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Taking a deep dive into gigabit Ethernet

18 March 2019

It is becoming apparent that the reluctance to move beyond 100Mbit Ethernet technology is a very real limiting factor for Industry 4.0 adoption. John Browett, general manager at CC-Link Partner Association (CLPA) Europe, argues that the transition to gigabit Ethernet networking technologies has to start now.

We have already seen what the future of manufacturing will look like thanks to the picture painted by Industry 4.0. It’s a future that will be built on lots of data. Making the best use of this data without its volume crippling the systems that we are using to derive value from it, will depend both on speed and bandwidth.

Talking bandwidth
Factory networks have already evolved from simple fieldbus networks for sensors and actuators all the way to employing Ethernet right down at field level. Now we are seeing the convergence of information technology (IT) networks and operational technology (OT) networks. In many ways it is the seamless flow of information between these two worlds that defines the possibilities of Industry 4.0. 

The thing that we can be sure of is that whatever bandwidth we believe to be adequate for today's requirements, in the future we are going to need more of it. This is one of the reasons behind CLPA's focus on open, gigabit industrial Ethernet, and its argument that industry must begin the transition to gigabit if it is to reap the benefits of Industry 4.0.

There are those who argue that the speed and bandwidth debate is irrelevant, and that with the adoption of technologies such as OPC UA and TSN, bandwidth is just something we'll be able to take for granted. But while they have an important role to play, they are complementary technologies, not replacements for existing networking protocols. 

We may not know exactly what these future network infrastructures will look like, but we can already see some clues in cloud computing. The information throughput in most of today's industrial processes is some way off being regarded as 'big data', but it's a lot of information nonetheless. Right now, the information being sent to the cloud is, by and large, information for historical logging and trend analysis, separated from the real time control data by using the likes of edge computing platforms. But if the predictions of some companies are correct, then edge computing is just an intermediate step, and we could soon see the likes of virtual PLCs and virtual SCADA in the cloud, collecting data from and sending it to plant floor devices in real time.

If that picture of the future comes to pass, it will certainly need high speed networking technologies as a prerequisite. But even today, looking at the data we are trying to pour through our edge computing platforms, the standard 100Mbit technologies are surely feeling the strain.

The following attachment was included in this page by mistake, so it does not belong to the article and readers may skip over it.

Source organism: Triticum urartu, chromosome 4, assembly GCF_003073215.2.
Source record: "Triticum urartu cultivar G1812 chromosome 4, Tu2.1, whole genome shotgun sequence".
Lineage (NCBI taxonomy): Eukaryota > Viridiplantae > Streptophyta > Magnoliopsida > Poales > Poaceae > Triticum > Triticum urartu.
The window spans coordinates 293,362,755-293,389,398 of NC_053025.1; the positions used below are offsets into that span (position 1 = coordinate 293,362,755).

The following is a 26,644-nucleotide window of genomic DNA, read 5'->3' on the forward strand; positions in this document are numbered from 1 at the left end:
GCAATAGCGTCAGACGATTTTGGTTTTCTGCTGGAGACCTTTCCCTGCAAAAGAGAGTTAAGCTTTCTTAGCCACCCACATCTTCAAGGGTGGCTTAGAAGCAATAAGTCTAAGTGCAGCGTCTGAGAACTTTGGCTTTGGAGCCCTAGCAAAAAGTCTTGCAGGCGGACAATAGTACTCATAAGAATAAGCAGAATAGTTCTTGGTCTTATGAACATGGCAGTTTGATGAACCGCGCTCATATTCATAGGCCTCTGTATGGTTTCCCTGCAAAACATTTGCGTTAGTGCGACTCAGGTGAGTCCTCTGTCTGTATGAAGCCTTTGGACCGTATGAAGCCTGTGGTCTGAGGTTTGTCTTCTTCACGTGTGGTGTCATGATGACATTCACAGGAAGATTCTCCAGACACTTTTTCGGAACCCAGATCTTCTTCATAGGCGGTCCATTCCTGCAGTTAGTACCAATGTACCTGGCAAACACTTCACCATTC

Imagine a network that is transmitting both synchronous control information (I/O states, data registers, etc.) and asynchronous information such as alarms, quality data and other messages. A machine jam or a parameter drifting out of tolerance or any number of process glitches could see the network flooded with alarm messages, which can quickly impact on the performance of the whole system.

Speed matters
Detractors of gigabit Ethernet ask if the speed of transmission matters. It does, because it allows for more messages per cycle and thus more useful data collected. Even with a limit on the amount of data per device, this does not imply a limit on the data collected because data registers can be constantly changing. Hence as Industry 4.0 requires us to extract more useful information from production systems, gigabit Ethernet offers the ability to provide the speed and bandwidth to do this.

Not only does CC-Link IE Field have 1Gbit transmission speed, it also has a greater Network Data capacity than both TCP/IP and UDP/IP General Purpose Ethernet. These additional headers used for General Purpose Ethernet frames are placed within the Payload portion of the frame.

This necessary additional information used by those headers reduces the Network Data that can be transmitted by each Ethernet frame. In CC Link IE Field transmissions, no additional Ethernet headers are required, so network data is not reduced.

For those who still need convincing that we are heading towards a gigabit Ethernet future, it is interesting to consider the companies making industrial Ethernet switches: looking at their product portfolios reveals that you can already see growing numbers of gigabit Ethernet products. If we are to realise the goals of Industry 4.0, then we have to conclude that gigabit Ethernet isn't simply a conceptual future; it's a very real present.


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